May 27, 1977: Sex Pistols Release ‘God Save the Queen’

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Released on this day in the U.K. by A&M Records, the second single by the Sex Pistols was a blast of invective aimed at the British Monarchy and Queen Elizabeth II, who was celebrating her Silver Jubilee – the 25th anniversary of being crowned – that year.

The punk rock group claims to have been unaware of that fact when they wrote the song, whose title is the same as the English national anthem.

At the time of its release, A&M had already dropped the band from its roster – the second label to do so; EMI had severed ties with the Pistols the year before. Nonetheless it reached #2 on the official U.K. singles chart despite being banned by the British Broadcasting Corporation (aka the BBC) and independent radio stations. Persistent rumors claim it had reached #1 but the chart was manipulated to save the Royal Family from embarrassment.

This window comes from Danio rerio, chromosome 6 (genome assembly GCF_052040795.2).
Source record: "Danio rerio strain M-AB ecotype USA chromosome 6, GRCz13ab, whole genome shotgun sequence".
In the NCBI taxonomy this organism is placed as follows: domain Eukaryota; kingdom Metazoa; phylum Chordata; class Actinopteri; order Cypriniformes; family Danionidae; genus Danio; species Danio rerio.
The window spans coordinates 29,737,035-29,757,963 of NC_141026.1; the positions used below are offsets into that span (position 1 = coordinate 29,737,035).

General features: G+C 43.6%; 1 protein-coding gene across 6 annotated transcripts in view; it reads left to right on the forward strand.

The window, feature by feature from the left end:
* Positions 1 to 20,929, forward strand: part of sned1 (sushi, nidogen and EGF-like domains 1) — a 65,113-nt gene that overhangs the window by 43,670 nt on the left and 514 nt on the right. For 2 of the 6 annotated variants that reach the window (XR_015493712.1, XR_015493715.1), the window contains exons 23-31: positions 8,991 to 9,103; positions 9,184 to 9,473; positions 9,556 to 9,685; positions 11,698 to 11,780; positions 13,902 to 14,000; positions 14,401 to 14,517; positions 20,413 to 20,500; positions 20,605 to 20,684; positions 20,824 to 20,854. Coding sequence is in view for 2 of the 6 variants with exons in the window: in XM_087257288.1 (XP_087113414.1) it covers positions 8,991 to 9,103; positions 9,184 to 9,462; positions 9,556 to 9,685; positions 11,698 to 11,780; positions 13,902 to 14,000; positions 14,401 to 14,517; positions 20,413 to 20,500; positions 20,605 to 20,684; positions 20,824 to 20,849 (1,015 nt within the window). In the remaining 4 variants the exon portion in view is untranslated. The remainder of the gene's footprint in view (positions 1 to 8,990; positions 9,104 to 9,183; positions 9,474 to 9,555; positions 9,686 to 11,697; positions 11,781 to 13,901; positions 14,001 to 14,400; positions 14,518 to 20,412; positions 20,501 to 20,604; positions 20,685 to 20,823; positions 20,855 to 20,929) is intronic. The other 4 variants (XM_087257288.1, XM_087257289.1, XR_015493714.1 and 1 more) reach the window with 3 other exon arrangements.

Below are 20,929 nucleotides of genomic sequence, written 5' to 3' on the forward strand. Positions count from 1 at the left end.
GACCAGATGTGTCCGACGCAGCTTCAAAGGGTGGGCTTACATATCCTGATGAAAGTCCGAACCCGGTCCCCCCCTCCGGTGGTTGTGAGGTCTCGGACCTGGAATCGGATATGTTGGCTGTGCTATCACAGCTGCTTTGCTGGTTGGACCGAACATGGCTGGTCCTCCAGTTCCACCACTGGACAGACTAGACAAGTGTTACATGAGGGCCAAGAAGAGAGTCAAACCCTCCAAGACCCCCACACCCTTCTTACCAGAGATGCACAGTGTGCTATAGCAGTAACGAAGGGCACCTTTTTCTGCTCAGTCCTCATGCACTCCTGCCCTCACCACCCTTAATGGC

A&M is said to have destroyed the remaining copies of the 25,000 singles it had pressed up after parting ways with the Pistols. One one point it was rated as the most collectible record ever. In 2001, Q magazine rated its sleeve by graphic artist Jamie Reid as the #1 greatest record cover of all time.

Five months later, the group released its landmark – and only – studio album, Never Mind the Bollocks, Here’s the Sex Pistols, on Oct. 28, 1977.

Related: Our list of 10 classic punk rock songs

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